If you are paying someone to take care of your children or another person in your household while you work, you might be eligible for the child and dependent care credit. This credit "gives back" a portion of the money you spend on care, and can reduce your tax bill by hundreds or even thousands of dollars.
The child and dependent care credit is a tax break specifically for working people, says Matt Becker, a financial planner and founder of Mom and Dad Money. "Child care is expensive, and the cost gives many parents pause about whether it's worth returning to the workforce," Becker says. "But the child and dependent care credit can make it a little easier for parents to keep working without putting too much stress on their budget."
He cites two major benefits:
• This is a tax credit, rather than a tax deduction. A deduction simply reduces the amount of income that you must pay tax on. A $1,000 deduction, for example, might reduce your tax bill by only $150 or $200. A tax credit, however, directly reduces your taxes, "dollar for dollar." A $1,000 tax credit cuts your tax bill by $1,000.
• You can claim the credit regardless of your income. A lot of tax breaks have income limits and are not available at all to people with incomes above those limits. The child and dependent care credit does get smaller at higher incomes, but it doesn't disappear. "Those with a higher income may not get quite as much benefit, but they will still get something," Becker says.
Care you can claim
To qualify for the child and dependent care credit, you must have paid someone to care for one or more of the following people:
• A child age 12 or younger at the end of the year whom you claim as a dependent on your tax return
• Your spouse, if that person is unable to take care of himself or herself and has lived in your home for at least half the year
• Any other person claimed as a dependent on your return, if that person can't take care of himself or herself and has lived in your home at least half the year
Limits on who can provide care
You can claim the credit for money you paid for care as long as the recipient was not one of the following people:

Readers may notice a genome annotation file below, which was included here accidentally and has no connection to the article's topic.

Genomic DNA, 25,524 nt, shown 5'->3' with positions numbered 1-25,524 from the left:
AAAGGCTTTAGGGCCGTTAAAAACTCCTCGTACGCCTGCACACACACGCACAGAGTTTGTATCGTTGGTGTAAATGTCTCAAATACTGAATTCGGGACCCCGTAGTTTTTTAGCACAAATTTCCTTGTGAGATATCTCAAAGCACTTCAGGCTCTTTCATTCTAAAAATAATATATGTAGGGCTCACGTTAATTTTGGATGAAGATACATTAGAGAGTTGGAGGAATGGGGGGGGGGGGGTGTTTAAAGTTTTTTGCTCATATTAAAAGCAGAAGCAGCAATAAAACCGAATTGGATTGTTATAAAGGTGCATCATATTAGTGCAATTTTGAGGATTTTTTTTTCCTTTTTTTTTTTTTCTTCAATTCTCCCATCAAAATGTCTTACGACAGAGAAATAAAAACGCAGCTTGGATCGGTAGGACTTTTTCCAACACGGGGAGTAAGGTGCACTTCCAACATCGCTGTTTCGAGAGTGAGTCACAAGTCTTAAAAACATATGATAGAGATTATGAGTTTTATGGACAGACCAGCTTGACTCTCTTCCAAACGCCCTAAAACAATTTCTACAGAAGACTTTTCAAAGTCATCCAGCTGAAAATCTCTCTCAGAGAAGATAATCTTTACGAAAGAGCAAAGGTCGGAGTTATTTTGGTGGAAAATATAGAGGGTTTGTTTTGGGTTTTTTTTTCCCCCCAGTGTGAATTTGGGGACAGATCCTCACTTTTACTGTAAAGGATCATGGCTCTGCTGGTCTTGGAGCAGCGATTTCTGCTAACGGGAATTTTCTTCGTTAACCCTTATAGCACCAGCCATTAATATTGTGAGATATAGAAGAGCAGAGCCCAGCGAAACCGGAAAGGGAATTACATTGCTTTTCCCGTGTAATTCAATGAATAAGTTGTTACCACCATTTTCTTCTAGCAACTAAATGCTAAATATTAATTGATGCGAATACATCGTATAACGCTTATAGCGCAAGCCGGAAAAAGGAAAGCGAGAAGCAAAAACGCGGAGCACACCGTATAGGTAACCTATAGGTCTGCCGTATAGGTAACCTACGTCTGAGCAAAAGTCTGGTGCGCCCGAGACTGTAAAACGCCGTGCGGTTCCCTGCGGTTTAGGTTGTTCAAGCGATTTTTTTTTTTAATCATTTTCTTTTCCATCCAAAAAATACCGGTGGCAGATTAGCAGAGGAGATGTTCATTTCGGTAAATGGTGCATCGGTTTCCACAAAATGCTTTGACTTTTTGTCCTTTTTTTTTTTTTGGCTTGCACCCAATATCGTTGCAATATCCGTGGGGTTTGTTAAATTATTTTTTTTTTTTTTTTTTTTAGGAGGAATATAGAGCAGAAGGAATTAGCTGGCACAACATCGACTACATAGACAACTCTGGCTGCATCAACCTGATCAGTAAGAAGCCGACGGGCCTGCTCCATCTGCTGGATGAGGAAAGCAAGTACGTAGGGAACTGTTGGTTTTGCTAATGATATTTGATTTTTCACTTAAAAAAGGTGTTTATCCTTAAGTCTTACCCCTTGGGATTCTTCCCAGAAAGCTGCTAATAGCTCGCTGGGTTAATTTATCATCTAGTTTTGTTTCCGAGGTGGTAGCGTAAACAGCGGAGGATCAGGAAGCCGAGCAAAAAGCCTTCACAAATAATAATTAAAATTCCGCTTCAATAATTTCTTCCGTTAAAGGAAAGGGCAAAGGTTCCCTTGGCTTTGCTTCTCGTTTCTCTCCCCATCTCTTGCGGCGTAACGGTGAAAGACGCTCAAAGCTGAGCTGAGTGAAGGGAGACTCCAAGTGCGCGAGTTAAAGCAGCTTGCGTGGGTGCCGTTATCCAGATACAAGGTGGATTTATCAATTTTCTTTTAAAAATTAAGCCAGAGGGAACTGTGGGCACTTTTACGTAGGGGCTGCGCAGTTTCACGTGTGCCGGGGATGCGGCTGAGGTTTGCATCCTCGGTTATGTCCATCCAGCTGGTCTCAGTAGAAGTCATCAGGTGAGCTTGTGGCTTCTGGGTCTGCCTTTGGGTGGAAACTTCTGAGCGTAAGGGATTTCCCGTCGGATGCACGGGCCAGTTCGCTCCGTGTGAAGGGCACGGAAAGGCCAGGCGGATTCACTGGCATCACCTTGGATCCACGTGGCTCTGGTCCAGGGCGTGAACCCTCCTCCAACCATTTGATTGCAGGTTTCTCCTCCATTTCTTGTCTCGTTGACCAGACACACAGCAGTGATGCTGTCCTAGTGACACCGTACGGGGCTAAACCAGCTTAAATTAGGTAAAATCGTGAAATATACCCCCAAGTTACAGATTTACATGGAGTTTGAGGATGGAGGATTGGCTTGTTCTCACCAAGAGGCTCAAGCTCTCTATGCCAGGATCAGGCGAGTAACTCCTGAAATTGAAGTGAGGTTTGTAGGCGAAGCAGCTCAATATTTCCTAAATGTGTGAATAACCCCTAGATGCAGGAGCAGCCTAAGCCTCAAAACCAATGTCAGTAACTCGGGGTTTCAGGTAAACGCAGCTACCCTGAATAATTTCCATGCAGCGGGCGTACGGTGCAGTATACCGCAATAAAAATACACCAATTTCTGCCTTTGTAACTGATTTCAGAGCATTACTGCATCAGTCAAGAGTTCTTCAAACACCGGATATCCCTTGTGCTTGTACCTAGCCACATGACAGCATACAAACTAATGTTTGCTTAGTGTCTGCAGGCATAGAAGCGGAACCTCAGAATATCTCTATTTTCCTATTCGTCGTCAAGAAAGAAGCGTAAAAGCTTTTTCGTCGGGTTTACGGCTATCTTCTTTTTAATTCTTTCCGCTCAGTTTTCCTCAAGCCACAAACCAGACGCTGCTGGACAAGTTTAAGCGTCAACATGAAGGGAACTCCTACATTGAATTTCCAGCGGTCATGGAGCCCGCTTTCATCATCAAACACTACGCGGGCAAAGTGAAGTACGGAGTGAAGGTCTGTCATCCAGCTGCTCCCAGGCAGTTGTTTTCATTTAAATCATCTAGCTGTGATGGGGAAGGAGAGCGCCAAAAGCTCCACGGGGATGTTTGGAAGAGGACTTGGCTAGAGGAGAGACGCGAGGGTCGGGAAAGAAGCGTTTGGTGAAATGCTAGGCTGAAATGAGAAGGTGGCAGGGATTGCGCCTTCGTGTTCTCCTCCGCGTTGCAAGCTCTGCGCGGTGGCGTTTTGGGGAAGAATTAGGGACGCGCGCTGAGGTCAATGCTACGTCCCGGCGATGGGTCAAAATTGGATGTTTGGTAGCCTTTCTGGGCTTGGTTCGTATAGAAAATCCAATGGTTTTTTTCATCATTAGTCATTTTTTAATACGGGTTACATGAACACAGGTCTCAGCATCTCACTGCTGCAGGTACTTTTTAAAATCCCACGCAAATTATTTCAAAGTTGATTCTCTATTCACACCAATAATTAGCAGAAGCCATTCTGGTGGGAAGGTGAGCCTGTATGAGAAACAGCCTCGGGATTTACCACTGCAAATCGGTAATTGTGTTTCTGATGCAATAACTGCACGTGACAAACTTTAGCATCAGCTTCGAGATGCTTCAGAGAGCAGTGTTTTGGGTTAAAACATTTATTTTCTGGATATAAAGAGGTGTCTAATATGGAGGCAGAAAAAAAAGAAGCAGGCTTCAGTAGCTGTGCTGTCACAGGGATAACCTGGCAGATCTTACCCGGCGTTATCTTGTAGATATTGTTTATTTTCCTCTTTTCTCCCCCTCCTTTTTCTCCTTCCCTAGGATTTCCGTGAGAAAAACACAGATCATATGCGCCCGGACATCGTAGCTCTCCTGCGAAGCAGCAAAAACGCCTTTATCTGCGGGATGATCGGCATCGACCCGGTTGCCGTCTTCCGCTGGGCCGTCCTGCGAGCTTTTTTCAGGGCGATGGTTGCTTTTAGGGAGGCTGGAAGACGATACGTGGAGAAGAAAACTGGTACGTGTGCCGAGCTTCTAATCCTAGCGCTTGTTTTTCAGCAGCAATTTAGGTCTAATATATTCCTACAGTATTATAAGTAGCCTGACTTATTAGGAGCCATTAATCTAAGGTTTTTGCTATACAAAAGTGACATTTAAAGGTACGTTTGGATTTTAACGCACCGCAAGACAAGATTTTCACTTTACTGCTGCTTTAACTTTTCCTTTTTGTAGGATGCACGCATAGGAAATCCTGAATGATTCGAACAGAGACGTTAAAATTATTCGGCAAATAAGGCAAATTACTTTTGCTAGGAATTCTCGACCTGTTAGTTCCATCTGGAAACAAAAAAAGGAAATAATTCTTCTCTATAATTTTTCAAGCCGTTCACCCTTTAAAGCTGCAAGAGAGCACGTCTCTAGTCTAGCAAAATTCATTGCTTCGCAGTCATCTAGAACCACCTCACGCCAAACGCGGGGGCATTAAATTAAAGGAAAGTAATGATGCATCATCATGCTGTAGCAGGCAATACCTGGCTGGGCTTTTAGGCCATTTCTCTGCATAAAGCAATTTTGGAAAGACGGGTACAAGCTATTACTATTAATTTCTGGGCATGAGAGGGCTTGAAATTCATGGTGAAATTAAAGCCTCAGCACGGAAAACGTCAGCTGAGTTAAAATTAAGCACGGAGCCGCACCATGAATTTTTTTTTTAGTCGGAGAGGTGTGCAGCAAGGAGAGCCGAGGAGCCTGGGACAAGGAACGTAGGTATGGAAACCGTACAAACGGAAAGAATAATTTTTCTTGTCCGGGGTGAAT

• Your spouse
• A parent of the child being cared for - for example, you couldn't claim the credit if you pay your ex-husband or ex-wife to care for the children you have together
• Anyone listed as a dependent on your tax return
• Your own child age 18 or younger, regardless of whether he or she is a dependent on your tax return - for example, you couldn't pay your 17-year-old child to look after an 8-year-old sibling and then claim the credit
There are several other tests you must meet to claim the credit:
• You (and your spouse, if you're married) must have "earned income," meaning money earned from a job. Non-work income, such as investment profits, doesn't count.
• You must have paid for the care so that you could work or look for work. Being a full-time student or a parent being unable to care for themself does count as "working" for the purposes of the credit even if you don’t receive any income for it.
• If you are married, you must file a joint tax return.
• You must provide the name, address and Taxpayer Identification Number (TIN) of the person who provided the care. The taxpayer ID number is either a Social Security number (SSN) or an Employer Identification Number (EIN). Ask your care provider for the number.
Figuring the credit
The size of your credit is based on how much you spend for child and dependent care, as well as your income. TurboTax guides you through the process of figuring your credit and fills in the proper form for you, but in general, it works like this:
• Add up the total amount of your care expenses that qualify for the credit. The maximum amount of care expenses you're allowed to claim is $3,000 for one person, or $6,000 for one or more people.
• If your employer gives you money to pay child care expenses, or if you have money withheld from your pay on a pre-tax basis, you must subtract this money received from your allowable expenses.
• Compare your claimed expenses with your earned income and, if you're married, your spouse's earned income. Take the smallest of all these amounts. These are your "allowable expenses."
• Your credit is a percentage of your allowable expenses. That percentage ranges from 20% to 35%. The higher your income, the smaller your percentage, and therefore the smaller your credit. But as Becker notes, there is no upper limit on income for claiming the credit.
Financial planner Mathew Dahlberg notes that while the child and dependent care credit is attractive, it may be possible to save even more money. If your employer provides a way to pay for child care with "pre-tax" dollars -- that is, money that's taken out of your paycheck before taxes are calculated -- the amount you save in taxes may be greater than what you get with the credit. This might be possible with a Flexible Spending Account or similar account. He advises checking with your employer's human resources department to explore your options.
And while you're at it, take time to learn about other tax breaks available to parents.